On his first day in office, Brazil’s new president shifted the demarcation responsibility for indigenous lands to the agriculture ministry, potentially putting the Amazon at risk, critics say.
The choice of Ricardo Salles as environment minister, and many generals for top posts, leaves activists concerned over a potentially repressive, anti-democratic government.
From 2016 to 2017, Mongabay contributors Sue Branford and Maurício Torres traveled to the Tapajós River Basin, in the heart of the Brazilian Amazon, to report on the controversial plan…
The UN Inter-American Commission on Human Rights upheld a motion filed by civil society organizations condemning Brazil’s continued development of the Belo Monte mega-dam.
Severe flood events have become five times more common over the last century as a result of natural atmospheric oscillations and human-driven climate change.
The Brazilian government’s fraternization with Amazon dam building consortiums, mining firms, and agribusiness can leave little room for local people’s rights: analysis.
It is time to move away from large hydroelectric dams in favor of micro-scale energy generation and sustainable alternatives, according to a new report.
President elect Jair Bolsonaro signals his government will be strongly pro-business, likely bringing major setbacks for the environment, indigenous groups and social movements in Brazil.
Alcoa, Vale Mining, Suez Energy, Camargo Corrêa Energia, and Brazil’s government promised the town of Formosa mega-dam reparations, a pledge never fulfilled.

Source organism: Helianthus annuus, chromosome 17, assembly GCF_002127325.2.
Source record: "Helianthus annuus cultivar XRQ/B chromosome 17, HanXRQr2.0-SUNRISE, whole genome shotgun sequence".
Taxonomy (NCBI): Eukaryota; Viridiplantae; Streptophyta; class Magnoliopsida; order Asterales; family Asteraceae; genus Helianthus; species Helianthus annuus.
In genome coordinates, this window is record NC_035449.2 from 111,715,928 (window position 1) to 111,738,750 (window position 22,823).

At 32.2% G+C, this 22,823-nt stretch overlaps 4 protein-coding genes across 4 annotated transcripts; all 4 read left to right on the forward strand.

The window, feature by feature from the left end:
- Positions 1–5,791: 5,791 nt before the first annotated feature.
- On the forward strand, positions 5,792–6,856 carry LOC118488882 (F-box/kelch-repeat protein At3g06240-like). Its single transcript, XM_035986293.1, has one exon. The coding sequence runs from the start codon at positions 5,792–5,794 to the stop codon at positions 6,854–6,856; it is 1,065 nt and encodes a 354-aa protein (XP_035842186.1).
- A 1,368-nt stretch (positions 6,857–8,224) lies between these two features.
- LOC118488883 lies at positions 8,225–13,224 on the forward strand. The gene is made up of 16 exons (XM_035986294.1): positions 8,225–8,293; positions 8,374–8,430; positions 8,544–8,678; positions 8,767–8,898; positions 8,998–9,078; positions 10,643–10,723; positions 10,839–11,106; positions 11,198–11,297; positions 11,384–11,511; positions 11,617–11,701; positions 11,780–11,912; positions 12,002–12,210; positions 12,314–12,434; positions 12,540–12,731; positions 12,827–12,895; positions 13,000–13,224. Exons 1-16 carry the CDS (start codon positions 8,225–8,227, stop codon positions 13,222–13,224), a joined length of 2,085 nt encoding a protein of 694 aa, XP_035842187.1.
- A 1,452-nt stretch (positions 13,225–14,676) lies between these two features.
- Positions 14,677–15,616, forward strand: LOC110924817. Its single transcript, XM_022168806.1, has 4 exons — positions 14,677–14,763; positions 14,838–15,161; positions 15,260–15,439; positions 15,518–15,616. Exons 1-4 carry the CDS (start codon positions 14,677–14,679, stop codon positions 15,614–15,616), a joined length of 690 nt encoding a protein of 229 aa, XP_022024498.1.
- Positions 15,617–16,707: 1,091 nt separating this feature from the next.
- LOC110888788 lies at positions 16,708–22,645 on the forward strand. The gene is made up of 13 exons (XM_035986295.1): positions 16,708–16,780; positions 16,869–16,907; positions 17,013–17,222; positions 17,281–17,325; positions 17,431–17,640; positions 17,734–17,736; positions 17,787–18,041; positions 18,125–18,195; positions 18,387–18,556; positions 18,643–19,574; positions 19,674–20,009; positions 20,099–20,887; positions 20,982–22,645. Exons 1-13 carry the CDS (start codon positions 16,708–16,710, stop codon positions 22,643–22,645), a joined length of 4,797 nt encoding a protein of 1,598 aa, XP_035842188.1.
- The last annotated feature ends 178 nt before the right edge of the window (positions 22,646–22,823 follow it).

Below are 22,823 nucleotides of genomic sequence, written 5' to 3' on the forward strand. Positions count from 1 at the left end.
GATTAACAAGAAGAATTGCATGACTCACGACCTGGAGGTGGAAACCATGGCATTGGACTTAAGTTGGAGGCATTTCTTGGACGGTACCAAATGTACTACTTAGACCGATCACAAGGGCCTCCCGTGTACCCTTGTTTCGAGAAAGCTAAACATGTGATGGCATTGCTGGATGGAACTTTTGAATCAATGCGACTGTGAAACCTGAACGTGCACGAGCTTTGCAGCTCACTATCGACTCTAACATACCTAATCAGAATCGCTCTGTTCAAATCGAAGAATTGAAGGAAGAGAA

Soy farmers see Grainrail as salvation; traders ADM, Bunge, Cargill and Amaggi see it as profit; but the Amazon railway could harm habitat and indigenous communities.
Brazil is on the verge of electing a president who, supported by a new Congress, could escalate Amazon deforestation and pull out of the Paris Climate Agreement: analysis.
In the early 21st century, Brazil greatly reduced Amazon deforestation. A Jair Bolsonaro presidency would again put forests and the global climate at risk: study.
The imminent election this month of far right Jair Bolsonaro as Brazil’s new president poses threats to the environment, indigenous people, and the global climate.
Five candidates lead the polls for Brazil’s presidency, with a vote 7 October. Mongabay offers some of what’s known, and what’s not, about their environmental positions.
Some ruralist politicians, up for election next month, own or associate with firms guilty of crimes; push attacks on the environment and indigenous groups; sell goods to U.S. / EU.
Billions in backing for infrastructure by international development finance institutions (DFIs) triggered large-scale Andes Amazon deforestation from 2000-15 – a trend now poised to hit the Amazon basin: study.
The unintended consequences of a U.S./China trade war could shift Chinese soy purchases from the U.S. to Brazil, leading to rising Amazon deforestation, and a hazardous climate change tipping point.
The Netherlands for more than a decade has quietly supported Brazil’s plan for the Northern Corridor; road, rail and port projects that would do major harm to the Amazon, harm the Dutch disregarded.
Brazil’s bancada ruralista has attached a wave of riders to bills in Congress that could overthrow the nation’s environmental and indigenous protections. There is a high chance of passage.
In January 2018, two officials announced an end to plans for Brazilian mega-dams; both have since been replaced, and to date, no planned dams have been cancelled.
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